Your silence irritates me.
My last thought, as I left the meeting, repeated over and over. It haunted me. Taunted me. Greeted by the apocalyptic aftermath of the 100 year war, I stepped out of the pristine room and into the stench of industrial work and burning brimstone. My lungs were packed to the corners, but I didn't waver. Thousands upon thousands of Machines scaled the mountainous, barren landscape. Each of them went about their daily life like the Call to Arms came in one ear and out the other. Maybe they weren't informed by Fel'Strom either.
Ignorance is bliss.
My feet came to a flight of stone stairs. Besides the crowds below, they were my only obstacle to my Pioneer war suit. Blood pumping; momentum building, I took double steps down.
Suddenly over the Machine Works in the distance, I heard the call of a changing heart. "Statix! Wait for me!" It was a feminine voice; the T's were prominently pronounced which made the accent unique. It was Qaliurt no doubt. I turned half way on two different steps, one knee bent awkwardly. Keeping her arms up for balance, she scrambled down the steps, animating a tap dance. She met me with a frantic pant and wheeze.
Resuming casually down the stairs, I ridiculed her, "You've changed your mind, then."
You never spoke anyway.
Her thin lips beamed a smile that went wide, wider than expected to my comment. If they went any wider, the cyan in her eyes would have vanished. The gesture made me feel a slight bit remorseful.
"Sorry for not saying anything back then. Defilers... Necromancers – it all made me think too much."
"That's your problem," I said, thinning my focus to her eyes, "Not saying that's bad-- just certain situations." I stumbled over my words. I didn't want to lash out verbal abuse, but I was known for speaking my mind at times like this. Lightening the blow, I finished, "Thanks for coming anyway."
"Well I couldn't say no. I have another chance to fight with you again. Who could say no to that?" She questioned with a tone full of gloat rather than inspiration. Maybe this was her vibrant ego talking.
I've known you too long.
"Well it's been-- what? Nearly eight hundred years since the end of the War for Dominance. You've waited long enough."
"Long enough," she repeated with a drag on her words.
At the bottom of the flight of stairs, Qaliurt and I made a snappy right turn to the armoury station. Despite it being the most underused area in the Machines Rise, it was still horded. Through the small gaps of each citizen and the large gates of each courtyard, I made my way to Newt, the armourer around here. R.O.M.E in huge steel letters was above the glass door and inside, the task-focused Newt forging armour bare handed.
Calmly opening the door with my hand slipping away, I entered as quietly as possible, not interrupting his toil. His mucky greased hands retreated from station and shook; a rag from under his sleeve revealed itself.
"Enter whoever ya' are." He sang and slithered the rag through his fingers, over viewing his new creation.
From day one, you're still creating.
"Hello, Newt," I warmly greeted and began to approach his dwarfish person with care. A stray screw tested the toughness of my boot as I trod down. The sound of grit and sand being compressed signalled its failure.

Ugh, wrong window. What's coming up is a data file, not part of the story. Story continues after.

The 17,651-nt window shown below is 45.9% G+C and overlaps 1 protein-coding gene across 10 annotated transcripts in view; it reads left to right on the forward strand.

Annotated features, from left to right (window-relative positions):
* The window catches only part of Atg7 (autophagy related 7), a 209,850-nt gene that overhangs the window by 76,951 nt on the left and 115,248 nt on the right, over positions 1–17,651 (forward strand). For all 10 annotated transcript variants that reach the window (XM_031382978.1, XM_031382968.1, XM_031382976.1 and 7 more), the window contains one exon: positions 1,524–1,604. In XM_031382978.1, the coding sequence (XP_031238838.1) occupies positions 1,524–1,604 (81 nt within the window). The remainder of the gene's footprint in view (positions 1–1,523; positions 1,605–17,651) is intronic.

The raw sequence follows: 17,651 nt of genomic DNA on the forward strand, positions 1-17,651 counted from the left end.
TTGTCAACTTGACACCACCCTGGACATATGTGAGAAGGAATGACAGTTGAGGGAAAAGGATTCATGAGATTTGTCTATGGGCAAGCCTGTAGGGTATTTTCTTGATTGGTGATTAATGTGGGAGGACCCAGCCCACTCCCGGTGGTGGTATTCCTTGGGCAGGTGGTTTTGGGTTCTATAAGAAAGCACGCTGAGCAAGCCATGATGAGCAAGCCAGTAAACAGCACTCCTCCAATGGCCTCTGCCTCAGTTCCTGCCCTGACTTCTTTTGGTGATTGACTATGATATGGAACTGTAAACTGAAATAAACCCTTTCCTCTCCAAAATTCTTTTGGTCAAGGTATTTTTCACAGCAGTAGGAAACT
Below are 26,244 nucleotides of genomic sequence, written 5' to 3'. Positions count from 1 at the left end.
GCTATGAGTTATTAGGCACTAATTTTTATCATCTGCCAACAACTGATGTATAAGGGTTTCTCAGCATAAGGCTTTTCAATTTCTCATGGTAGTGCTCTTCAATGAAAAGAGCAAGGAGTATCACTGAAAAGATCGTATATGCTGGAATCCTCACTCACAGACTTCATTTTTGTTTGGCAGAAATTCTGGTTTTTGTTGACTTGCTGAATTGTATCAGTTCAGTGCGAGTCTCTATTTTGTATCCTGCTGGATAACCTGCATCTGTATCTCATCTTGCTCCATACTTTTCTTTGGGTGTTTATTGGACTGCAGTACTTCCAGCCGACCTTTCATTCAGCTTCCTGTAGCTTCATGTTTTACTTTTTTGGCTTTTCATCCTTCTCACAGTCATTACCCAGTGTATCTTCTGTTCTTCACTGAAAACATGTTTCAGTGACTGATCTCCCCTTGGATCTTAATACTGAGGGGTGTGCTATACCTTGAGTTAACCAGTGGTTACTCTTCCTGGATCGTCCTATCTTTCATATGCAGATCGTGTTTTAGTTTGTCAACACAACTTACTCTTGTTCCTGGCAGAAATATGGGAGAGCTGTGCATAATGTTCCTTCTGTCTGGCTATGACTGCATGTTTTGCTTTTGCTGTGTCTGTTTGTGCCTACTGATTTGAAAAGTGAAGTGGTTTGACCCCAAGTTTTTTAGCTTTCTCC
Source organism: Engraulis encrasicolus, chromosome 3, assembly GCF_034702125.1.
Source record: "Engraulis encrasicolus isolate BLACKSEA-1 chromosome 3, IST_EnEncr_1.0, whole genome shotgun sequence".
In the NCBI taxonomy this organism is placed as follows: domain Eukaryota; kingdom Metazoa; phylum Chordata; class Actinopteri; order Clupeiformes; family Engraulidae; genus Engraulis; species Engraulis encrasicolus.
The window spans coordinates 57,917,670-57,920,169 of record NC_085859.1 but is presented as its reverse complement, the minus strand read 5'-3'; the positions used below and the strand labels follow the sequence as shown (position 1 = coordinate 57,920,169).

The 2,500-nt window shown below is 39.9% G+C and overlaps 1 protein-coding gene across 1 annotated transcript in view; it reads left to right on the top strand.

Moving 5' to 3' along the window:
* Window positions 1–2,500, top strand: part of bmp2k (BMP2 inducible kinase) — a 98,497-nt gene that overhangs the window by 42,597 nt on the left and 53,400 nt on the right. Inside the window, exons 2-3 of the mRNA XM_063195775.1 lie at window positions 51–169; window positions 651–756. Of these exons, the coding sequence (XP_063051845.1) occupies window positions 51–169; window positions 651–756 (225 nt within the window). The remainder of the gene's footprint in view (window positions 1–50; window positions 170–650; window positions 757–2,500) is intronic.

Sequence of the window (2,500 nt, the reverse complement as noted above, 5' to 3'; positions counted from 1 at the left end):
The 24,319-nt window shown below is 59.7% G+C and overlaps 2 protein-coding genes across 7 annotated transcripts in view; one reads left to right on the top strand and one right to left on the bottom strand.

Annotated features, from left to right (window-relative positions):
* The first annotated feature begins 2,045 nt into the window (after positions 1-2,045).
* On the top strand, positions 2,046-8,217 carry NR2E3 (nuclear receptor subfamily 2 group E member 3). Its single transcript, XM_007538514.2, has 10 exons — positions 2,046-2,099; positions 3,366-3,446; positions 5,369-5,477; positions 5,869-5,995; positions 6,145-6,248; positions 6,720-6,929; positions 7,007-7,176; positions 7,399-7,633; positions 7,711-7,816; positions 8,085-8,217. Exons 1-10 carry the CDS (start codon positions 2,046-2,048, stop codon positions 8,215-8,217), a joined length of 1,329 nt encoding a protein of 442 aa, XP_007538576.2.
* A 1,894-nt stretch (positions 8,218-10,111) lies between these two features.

Clean up this bombsite!
I gulped a critique that would've put me in his bad books and remained silent until he spoke again. "She's a beauty, huh?" He asked, tossing the soiled rag on his stained workbench that looked like a seat at first.
Another pile of junk?
Before my verdict came to play, I stared down its golden alloy finish; a priceless distorted reflection of me watched intently back.
"Another masterpiece," I lied and looked away.
"I wouldn't say a masterpiece, but thank ya', Whitey." His green eyes leered up to me, a ball-tipped nose rudely pointing. "What'cha here for, lad?"
I replied, "My—" Qaliurt halted my request as she came through the doors, "Our armour."
"Oh. What for?" He rutted his brows into a straight line.
"Fel'Strom hasn't told you, either?"
"Fel'Strom? Me? Nah, we never mingle!" He laughed heartily and went to up to the water dispenser in the corner. With a quick flick on the rusty valve, the pipes went whistle and squeak, sending water out of the pipe and into his dry mouth.
"There's another war," I said to him. With a wide grimy eye, he backed away from the dispenser; excess water trickling to the floor from his furry beard.
The frown he held went from straight to askew in bafflement, "Another... war? With what?"
"With whom," I corrected quickly and furthered, "And It's with these so-called Defilers."
A smile appeared around his face that brought out his dimples and wrinkles. "Defilers, eh? What did they do? Ruin Toxotee's chance of gettin' a gal?" His joke glided across my head and out the window. I forged a false grin nonetheless.
"No, actually. Fel'Strom told me this… 'Alliance' can't handle them. Our armies can't handle them, either. So she's called for the Pioneers."
"Ah, I see. Where's that chompy face, horse lookin' buffoon, Jadgidaius? He's a Pioneer, too, a'ight?"
Such an accurate description.
"Yeah he is, but he denied the mission." I explained with disappointment that clouded my throat.
"Heh! No surprise," Newt grumbled, basking in my frustration.
Randomly he dashed his head side to side, hands patting over his grubby working clothes. The hands came to a sudden break at his lower stitched pocket. He ruffled through his near-torn leggings and yanked out a chrome key that glimmered.
"No dilly-dallying. This way to yer gear, guy 'n' gal." He smiled with chapped lips open and led us to a greyish door, the key freely whirling on his finger.
It's time to reunite with an old friend.